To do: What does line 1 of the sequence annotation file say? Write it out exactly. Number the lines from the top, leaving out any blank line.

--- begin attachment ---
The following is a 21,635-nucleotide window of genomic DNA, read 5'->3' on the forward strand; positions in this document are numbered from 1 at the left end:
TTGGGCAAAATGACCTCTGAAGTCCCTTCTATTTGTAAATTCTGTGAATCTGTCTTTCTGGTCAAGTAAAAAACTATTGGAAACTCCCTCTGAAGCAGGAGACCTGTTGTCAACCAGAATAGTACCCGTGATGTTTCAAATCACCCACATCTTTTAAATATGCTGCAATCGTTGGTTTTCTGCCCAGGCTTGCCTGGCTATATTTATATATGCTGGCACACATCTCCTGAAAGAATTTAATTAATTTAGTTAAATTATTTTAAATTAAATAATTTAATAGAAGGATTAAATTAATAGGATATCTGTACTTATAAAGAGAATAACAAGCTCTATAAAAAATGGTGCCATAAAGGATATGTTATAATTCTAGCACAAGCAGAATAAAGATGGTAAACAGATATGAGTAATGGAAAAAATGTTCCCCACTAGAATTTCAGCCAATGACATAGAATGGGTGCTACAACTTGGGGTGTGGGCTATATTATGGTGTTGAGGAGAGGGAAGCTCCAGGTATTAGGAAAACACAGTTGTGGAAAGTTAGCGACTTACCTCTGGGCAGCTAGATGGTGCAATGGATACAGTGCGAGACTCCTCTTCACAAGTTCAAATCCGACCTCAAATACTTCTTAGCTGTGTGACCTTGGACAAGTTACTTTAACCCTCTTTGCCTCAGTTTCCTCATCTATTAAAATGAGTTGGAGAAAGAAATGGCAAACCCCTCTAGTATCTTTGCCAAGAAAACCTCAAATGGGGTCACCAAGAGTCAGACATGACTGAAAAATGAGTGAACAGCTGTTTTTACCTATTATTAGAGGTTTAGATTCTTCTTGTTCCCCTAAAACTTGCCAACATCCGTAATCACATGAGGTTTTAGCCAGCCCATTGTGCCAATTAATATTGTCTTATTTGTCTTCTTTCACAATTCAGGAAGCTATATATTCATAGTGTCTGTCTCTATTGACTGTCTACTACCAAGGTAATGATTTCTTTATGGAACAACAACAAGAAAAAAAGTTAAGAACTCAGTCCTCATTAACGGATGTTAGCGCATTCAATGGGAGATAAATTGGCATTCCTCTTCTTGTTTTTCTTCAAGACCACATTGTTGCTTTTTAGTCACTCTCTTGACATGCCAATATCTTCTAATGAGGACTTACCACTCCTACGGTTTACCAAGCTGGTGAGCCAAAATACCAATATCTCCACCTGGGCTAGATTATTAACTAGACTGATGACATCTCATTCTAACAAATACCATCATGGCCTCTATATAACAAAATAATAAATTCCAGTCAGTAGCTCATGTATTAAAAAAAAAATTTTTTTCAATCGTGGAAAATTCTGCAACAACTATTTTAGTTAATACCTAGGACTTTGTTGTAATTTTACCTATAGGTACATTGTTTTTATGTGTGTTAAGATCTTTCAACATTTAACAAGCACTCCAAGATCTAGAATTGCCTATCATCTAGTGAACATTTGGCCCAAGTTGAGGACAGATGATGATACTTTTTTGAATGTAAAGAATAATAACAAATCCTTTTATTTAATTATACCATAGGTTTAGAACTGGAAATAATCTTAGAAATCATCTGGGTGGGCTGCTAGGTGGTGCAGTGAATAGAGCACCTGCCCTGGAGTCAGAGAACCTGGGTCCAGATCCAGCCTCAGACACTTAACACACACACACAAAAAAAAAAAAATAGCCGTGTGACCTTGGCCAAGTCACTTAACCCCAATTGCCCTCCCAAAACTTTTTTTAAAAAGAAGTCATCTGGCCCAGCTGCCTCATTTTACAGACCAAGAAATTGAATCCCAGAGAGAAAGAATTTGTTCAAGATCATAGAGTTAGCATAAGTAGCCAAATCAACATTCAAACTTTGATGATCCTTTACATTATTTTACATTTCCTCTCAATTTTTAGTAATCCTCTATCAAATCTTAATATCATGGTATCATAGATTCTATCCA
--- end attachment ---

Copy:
The following is a 21,635-nucleotide window of genomic DNA, read 5'->3' on the forward strand; positions in this document are numbered from 1 at the left end: